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Burkhamer v. Krumske

Court of Appeals of Illinois, First District, Sixth Division

June 12, 2015

KEVIN L. BURKHAMER, Plaintiff-Appellant,
v.
MEL RICHARD KRUMSKE, Defendant-Appellee

Appeal from the Circuit Court of Cook County. No. 09 L 12116. Honorable Arnette R. Hubbard, Judge Presiding.

FOR APPELLANT: Michael W. Rathsack, Esq., Matthew A. LaSusa, Chicago, IL.

FOR APPELLEES: Jonathan T. Koehler, Ripes, Nelson, Baggot & Kalobratsos, P.C., Chicago, IL.

JUSTICE HALL delivered the judgment of the court, with opinion. Presiding Justice Hoffman and Justice Rochford concurred in the judgment and opinion.

OPINION

HALL, J.

Page 1168

[¶1] Pursuant to Illinois Supreme Court Rule 306(a)(1) (eff. July 1, 2014), the plaintiff, Kevin Burkhamer, filed a petition for leave to appeal from an order of the circuit court of Cook County granting a new trial to the defendant, Mel Richard Krumske. We allowed the petition. On appeal, the plaintiff contends that the trial court erred in ordering a new trial and that the trial court abused its discretion when it granted the defendant a mistrial.

[¶2] On September 9, 2008, the plaintiff was injured when he was struck by a car driven by the defendant. At the time of the accident, the plaintiff was 33 years old and married with three minor children. His employment included jobs as an ironworker and an excavator. He also did farming and repaired welding equipment. All of his jobs required the use of his hands.

[¶3] The plaintiff filed a personal injury complaint against the defendant. The defendant admitted negligence, and the parties agreed to excuse the defendant from attending the trial due to his poor health condition. The case proceeded to a jury trial on damages.

[¶4] The plaintiff testified that following the accident, he suffered bruising on his hip, elbow and shoulder on his left side. His left hand was numb, and he could not grab anything with it. His neck and back were very sore. The plaintiff began to suffer dizziness as the result of his head striking the windshield of the defendant's car and the pavement.

[¶5] By the time of trial, the plaintiff's neck and back were better, and his symptoms were reduced to a nagging and annoying pain. His left hand injury was finally resolved by surgery, and his hand was close to normal. The plaintiff still suffered from dizziness preventing him from doing ironwork and tossing his kids in the air while he was playing with them. The dizziness also prevented him from participating in sports. The plaintiff's total medical bills were just under $45,000.

[¶6] Each party presented expert medical testimony. In her evidence deposition, Dr. Julie Wehner, the plaintiff's expert and a board-certified orthopedic surgeon, testified

Page 1169

that in the accident, the plaintiff sustained injuries, including contusions and sprains, a closed head injury, aggravation of his preexisting degenerative spine condition, and a fracture of a carpel bone in his left hand. The doctor opined that the accident caused the plaintiff's injuries and resulted from the collision with the defendant's car. While his hand injury was resolved through surgery and his other injuries would resolve over time, the doctor could not rule out the need for further surgery to treat his degenerative spine condition. In her evidence deposition, Dr. Elizabeth Kessler, the defendant's expert and a board-certified neurologist, opined that the accident did not aggravate the plaintiff's preexisting degenerative spine condition or cause his hand injury, based on his inconsistent descriptions of the accident to the various medical providers who treated him, and the timing of his complaints of pain.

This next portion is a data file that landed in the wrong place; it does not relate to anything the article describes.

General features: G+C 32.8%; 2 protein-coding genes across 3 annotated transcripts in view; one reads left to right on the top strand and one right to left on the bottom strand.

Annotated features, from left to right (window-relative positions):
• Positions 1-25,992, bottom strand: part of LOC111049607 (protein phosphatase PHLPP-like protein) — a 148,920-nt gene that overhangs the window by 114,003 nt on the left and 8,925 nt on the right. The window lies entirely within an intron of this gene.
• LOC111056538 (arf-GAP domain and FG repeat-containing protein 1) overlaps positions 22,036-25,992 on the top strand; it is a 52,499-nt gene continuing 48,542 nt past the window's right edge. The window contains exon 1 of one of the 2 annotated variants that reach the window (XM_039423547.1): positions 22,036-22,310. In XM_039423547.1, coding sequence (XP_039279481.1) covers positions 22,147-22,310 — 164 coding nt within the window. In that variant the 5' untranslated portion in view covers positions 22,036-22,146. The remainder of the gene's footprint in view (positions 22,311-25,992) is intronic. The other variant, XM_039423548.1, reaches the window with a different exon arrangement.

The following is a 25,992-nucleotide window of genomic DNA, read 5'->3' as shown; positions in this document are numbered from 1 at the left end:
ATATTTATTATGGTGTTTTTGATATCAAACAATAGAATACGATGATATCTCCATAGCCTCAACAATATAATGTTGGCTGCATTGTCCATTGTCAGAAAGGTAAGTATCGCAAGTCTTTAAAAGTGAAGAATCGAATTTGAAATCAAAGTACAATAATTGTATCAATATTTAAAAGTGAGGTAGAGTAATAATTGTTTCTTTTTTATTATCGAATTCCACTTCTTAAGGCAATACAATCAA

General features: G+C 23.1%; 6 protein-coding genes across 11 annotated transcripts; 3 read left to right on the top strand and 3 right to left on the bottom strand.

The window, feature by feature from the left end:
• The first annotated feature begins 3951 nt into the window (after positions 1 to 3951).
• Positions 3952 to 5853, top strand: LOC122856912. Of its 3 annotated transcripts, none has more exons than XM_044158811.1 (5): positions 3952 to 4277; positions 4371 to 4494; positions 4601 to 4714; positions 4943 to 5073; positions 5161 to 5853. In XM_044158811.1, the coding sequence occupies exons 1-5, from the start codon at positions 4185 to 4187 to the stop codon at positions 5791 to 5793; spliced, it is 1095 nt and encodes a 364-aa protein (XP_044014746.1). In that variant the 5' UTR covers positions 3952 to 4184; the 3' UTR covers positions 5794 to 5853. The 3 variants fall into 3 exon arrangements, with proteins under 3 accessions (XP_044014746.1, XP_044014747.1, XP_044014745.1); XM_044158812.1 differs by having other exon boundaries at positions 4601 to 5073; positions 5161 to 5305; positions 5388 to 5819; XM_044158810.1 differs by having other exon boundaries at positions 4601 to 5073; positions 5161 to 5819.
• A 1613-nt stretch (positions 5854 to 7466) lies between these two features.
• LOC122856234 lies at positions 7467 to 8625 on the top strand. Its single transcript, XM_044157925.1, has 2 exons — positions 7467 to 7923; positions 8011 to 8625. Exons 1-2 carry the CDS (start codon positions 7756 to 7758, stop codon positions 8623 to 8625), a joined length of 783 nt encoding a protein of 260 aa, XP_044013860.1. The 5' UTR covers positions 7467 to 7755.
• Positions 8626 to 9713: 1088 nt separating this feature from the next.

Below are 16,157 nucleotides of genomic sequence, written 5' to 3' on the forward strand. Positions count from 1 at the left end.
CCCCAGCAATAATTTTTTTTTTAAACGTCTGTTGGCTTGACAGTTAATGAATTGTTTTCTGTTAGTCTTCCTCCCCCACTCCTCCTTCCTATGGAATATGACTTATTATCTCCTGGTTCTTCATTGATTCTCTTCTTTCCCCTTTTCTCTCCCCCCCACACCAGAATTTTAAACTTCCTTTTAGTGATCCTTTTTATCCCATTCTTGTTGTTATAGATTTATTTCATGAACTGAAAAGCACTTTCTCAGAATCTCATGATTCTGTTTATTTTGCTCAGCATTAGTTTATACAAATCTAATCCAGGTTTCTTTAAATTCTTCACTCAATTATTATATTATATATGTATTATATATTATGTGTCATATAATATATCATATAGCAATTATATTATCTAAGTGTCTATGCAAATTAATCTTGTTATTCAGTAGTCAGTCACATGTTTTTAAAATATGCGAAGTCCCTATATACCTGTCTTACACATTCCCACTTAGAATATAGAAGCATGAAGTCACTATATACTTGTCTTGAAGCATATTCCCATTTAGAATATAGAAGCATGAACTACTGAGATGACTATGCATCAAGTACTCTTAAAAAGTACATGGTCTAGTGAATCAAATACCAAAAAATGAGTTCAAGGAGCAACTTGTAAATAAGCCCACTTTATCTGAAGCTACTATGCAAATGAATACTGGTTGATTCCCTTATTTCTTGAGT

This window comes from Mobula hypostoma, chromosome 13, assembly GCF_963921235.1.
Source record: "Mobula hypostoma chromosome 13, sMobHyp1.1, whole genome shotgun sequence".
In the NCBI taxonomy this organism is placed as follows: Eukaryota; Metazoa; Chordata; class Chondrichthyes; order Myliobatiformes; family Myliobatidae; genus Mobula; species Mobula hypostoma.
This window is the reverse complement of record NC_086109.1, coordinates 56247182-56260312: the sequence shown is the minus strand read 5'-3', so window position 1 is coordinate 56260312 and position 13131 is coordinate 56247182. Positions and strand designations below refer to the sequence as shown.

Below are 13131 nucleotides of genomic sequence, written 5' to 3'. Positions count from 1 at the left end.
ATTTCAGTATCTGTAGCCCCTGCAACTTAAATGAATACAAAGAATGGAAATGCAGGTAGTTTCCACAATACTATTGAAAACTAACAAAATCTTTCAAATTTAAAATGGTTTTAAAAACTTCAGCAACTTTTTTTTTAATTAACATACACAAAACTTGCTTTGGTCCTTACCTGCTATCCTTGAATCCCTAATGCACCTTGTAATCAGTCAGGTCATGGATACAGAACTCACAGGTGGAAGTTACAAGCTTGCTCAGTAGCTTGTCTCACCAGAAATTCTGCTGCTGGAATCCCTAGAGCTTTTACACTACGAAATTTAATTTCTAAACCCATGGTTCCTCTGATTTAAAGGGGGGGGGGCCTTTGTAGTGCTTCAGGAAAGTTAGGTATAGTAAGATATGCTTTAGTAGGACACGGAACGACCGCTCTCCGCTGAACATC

[¶7] On direct examination, the plaintiff was asked if he ever had a conversation with the defendant. After the plaintiff responded no, defense counsel objected. The trial court sustained the objection on the basis of relevance. The plaintiff was then asked if he was aware that the defendant had admitted negligence just before trial. When the plaintiff answered yes, the trial court sustained defendant's objection and ordered the jury to " disregard the mention of the timeline." The plaintiff was then asked if the defendant called him to apologize. Defense counsel objected on the basis of relevance, and the trial court granted his request for a sidebar.

[¶8] During the sidebar, defense counsel argued that the plaintiff's line of questioning was designed to inflame the jury and moved for a mistrial. The plaintiff's counsel denied that his line of questioning was improper. He explained that the questioning was designed to show the effect the defendant's refusal to admit liability until the day of trial had on the plaintiff's pain and suffering. Defense counsel pointed out that the plaintiff had denied suffering emotional injuries from the accident and that the questions were an attempt to " smear my client and make him look bad" to the jury and " to prejudice the jury emotionally against" the defendant.

[¶9] The trial court agreed that the line of questioning was improper and sustained the objection. The court then expressed concern that the line of questioning might continue and questioned whether an objection would be curative at this point in the trial. After the plaintiff's counsel assured the court that he was at the very end of his direct examination of the plaintiff, the trial court stated as follows:

" I'm going to take this motion [for mistrial] under advisement. I'm going to let us proceed and then we will -- I'll be able to determine this, of course the point is cited is at the present. However, it may be possible that future conduct will be an ...

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